Fairly interesting. The author's attempt at writing in the language of Newton's period was clumsy. And there were a couple of odd plot elements left hanging that could have been tied in to make a much more satisfying story.
Excellent historical mystery featuring Sir Issac Newton and his (fictional, I think) assisstant Christopher Ellis, taking place when Newton was Warden of the Royal Mint (as he was in real life) at the Tower of London in 1696. Well-written and richly woven with details of the period, the mystery itself is even an interesting one!
Imagine Sir Isaac Newton playing the role of Sherlock Holmes in London in the 1600s. Newton, late-in-life, is one of the leading officials of the British mint and, as part of his position, is in charge of investigating counterfeit coin press operations. The penalties for the crime are severe in that place and time and there is plenty of time for segues into descriptions of medieval torture and execution techniques. People are being murdered in the Tower of London and Newton is the only one that is interested in solving the mystery. Shhh, I wont spoil it.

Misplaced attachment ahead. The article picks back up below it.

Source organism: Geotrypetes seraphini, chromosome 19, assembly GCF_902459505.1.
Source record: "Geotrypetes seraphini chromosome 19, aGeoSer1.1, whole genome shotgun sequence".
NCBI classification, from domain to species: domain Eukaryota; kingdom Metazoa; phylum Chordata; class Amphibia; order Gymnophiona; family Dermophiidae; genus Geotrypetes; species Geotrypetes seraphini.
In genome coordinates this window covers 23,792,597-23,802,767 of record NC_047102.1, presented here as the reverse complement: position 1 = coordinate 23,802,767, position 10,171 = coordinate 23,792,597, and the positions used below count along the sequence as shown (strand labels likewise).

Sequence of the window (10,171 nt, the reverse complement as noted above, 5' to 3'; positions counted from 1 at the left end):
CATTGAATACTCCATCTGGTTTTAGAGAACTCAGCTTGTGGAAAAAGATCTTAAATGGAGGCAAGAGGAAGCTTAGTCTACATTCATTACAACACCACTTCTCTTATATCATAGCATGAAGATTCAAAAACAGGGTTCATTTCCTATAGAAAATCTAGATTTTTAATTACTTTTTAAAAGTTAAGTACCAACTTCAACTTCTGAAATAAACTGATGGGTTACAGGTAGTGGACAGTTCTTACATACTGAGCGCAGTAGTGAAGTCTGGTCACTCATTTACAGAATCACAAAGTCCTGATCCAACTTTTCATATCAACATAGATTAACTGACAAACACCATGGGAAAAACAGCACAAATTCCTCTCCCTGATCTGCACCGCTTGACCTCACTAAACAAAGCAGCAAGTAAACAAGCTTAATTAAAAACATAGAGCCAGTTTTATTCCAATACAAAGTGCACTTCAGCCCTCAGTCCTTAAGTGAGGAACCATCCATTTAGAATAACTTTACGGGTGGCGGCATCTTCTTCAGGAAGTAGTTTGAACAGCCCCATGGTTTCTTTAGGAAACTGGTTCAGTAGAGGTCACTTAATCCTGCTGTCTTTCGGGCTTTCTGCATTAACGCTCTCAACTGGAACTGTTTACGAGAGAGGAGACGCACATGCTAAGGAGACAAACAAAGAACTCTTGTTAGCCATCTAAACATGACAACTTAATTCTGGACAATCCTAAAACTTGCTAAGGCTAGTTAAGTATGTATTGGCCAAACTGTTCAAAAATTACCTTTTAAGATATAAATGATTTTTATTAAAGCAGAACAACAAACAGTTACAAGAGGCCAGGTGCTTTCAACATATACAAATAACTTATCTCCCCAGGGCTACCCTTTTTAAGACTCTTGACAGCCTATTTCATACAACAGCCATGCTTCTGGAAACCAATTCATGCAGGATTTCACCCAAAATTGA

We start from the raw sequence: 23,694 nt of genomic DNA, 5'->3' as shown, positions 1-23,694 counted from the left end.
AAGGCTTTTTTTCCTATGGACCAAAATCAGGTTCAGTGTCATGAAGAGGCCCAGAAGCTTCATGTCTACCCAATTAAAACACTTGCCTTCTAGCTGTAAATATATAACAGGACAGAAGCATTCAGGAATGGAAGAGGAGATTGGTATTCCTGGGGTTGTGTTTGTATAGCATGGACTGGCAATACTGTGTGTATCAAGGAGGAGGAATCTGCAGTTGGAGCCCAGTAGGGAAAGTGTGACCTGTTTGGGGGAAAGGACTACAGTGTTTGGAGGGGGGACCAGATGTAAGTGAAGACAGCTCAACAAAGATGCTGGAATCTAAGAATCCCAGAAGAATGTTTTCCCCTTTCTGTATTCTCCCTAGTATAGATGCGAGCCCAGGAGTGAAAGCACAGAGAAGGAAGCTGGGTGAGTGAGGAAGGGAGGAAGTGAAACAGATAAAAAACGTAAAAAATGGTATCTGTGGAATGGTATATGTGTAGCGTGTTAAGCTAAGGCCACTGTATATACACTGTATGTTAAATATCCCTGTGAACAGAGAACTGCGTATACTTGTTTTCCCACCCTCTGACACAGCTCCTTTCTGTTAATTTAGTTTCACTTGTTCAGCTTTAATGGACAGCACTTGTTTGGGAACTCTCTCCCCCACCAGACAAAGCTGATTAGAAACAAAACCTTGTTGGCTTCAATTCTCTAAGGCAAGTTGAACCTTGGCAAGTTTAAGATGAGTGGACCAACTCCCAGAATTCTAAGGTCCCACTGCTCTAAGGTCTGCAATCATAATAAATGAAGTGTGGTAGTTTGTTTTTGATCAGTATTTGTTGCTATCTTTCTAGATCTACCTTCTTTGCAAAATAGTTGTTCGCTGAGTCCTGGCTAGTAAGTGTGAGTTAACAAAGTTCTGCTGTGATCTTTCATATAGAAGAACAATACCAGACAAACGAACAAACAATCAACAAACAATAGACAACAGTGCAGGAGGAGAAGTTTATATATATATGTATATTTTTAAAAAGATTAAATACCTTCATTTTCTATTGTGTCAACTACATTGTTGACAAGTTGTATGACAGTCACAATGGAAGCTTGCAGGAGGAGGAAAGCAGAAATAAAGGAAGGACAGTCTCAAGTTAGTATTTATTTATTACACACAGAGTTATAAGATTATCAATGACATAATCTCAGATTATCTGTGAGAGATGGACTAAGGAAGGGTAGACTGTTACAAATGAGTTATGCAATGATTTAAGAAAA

The book is narrated by Newton s newly hired assistant. As a result of his daily association with Newton , the assistant slowly loses his religion. Newton was a genius by all accounts and, according to Kerr, did not accept the concept of the trinity (the basis for Protestantism and the Church of England). The assistant is also involved in a dalliance with Newton s niece who, as near as I can tell is Newton s only blood relative at this point in his life.
The story is interesting, is paced nicely, and draws the reader in quickly. Kerrs Character development and writing capability are nicely showcased. I did not feel as though the book closed well. In the end I am left wondering who drugged our wine and left us off from the coach - wondering where we were going in the first place.